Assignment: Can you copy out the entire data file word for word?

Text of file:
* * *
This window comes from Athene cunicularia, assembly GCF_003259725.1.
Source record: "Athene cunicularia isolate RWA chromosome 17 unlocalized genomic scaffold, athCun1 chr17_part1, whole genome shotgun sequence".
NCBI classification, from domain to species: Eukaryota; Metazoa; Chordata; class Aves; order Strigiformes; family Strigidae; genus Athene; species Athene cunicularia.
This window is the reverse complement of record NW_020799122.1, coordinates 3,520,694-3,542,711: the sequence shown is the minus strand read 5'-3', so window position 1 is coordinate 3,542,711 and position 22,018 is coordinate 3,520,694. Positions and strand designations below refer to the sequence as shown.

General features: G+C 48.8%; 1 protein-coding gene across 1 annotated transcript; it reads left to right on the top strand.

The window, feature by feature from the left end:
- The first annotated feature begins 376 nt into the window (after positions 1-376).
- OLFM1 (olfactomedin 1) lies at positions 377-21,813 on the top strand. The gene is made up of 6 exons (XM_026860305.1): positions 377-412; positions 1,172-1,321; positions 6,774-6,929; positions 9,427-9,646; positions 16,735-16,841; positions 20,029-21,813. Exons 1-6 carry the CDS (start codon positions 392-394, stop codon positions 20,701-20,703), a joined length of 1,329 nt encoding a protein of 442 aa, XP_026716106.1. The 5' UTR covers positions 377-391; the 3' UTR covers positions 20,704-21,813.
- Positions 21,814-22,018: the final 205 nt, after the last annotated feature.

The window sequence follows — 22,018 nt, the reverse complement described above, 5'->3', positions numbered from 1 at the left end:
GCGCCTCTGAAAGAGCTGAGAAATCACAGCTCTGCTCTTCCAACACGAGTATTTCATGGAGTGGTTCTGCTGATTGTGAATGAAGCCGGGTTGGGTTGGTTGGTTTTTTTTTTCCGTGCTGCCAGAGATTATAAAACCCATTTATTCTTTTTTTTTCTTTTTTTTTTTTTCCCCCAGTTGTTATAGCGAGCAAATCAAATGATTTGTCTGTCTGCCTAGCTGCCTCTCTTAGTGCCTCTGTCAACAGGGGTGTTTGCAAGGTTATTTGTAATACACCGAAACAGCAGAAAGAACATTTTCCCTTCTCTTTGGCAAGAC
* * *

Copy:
This window comes from Athene cunicularia, assembly GCF_003259725.1.
Source record: "Athene cunicularia isolate RWA chromosome 17 unlocalized genomic scaffold, athCun1 chr17_part1, whole genome shotgun sequence".
NCBI classification, from domain to species: Eukaryota; Metazoa; Chordata; class Aves; order Strigiformes; family Strigidae; genus Athene; species Athene cunicularia.
This window is the reverse complement of record NW_020799122.1, coordinates 3,520,694-3,542,711: the sequence shown is the minus strand read 5'-3', so window position 1 is coordinate 3,542,711 and position 22,018 is coordinate 3,520,694. Positions and strand designations below refer to the sequence as shown.

General features: G+C 48.8%; 1 protein-coding gene across 1 annotated transcript; it reads left to right on the top strand.

The window, feature by feature from the left end:
- The first annotated feature begins 376 nt into the window (after positions 1-376).
- OLFM1 (olfactomedin 1) lies at positions 377-21,813 on the top strand. The gene is made up of 6 exons (XM_026860305.1): positions 377-412; positions 1,172-1,321; positions 6,774-6,929; positions 9,427-9,646; positions 16,735-16,841; positions 20,029-21,813. Exons 1-6 carry the CDS (start codon positions 392-394, stop codon positions 20,701-20,703), a joined length of 1,329 nt encoding a protein of 442 aa, XP_026716106.1. The 5' UTR covers positions 377-391; the 3' UTR covers positions 20,704-21,813.
- Positions 21,814-22,018: the final 205 nt, after the last annotated feature.

The window sequence follows — 22,018 nt, the reverse complement described above, 5'->3', positions numbered from 1 at the left end:
GCGCCTCTGAAAGAGCTGAGAAATCACAGCTCTGCTCTTCCAACACGAGTATTTCATGGAGTGGTTCTGCTGATTGTGAATGAAGCCGGGTTGGGTTGGTTGGTTTTTTTTTTCCGTGCTGCCAGAGATTATAAAACCCATTTATTCTTTTTTTTTCTTTTTTTTTTTTTCCCCCAGTTGTTATAGCGAGCAAATCAAATGATTTGTCTGTCTGCCTAGCTGCCTCTCTTAGTGCCTCTGTCAACAGGGGTGTTTGCAAGGTTATTTGTAATACACCGAAACAGCAGAAAGAACATTTTCCCTTCTCTTTGGCAAGAC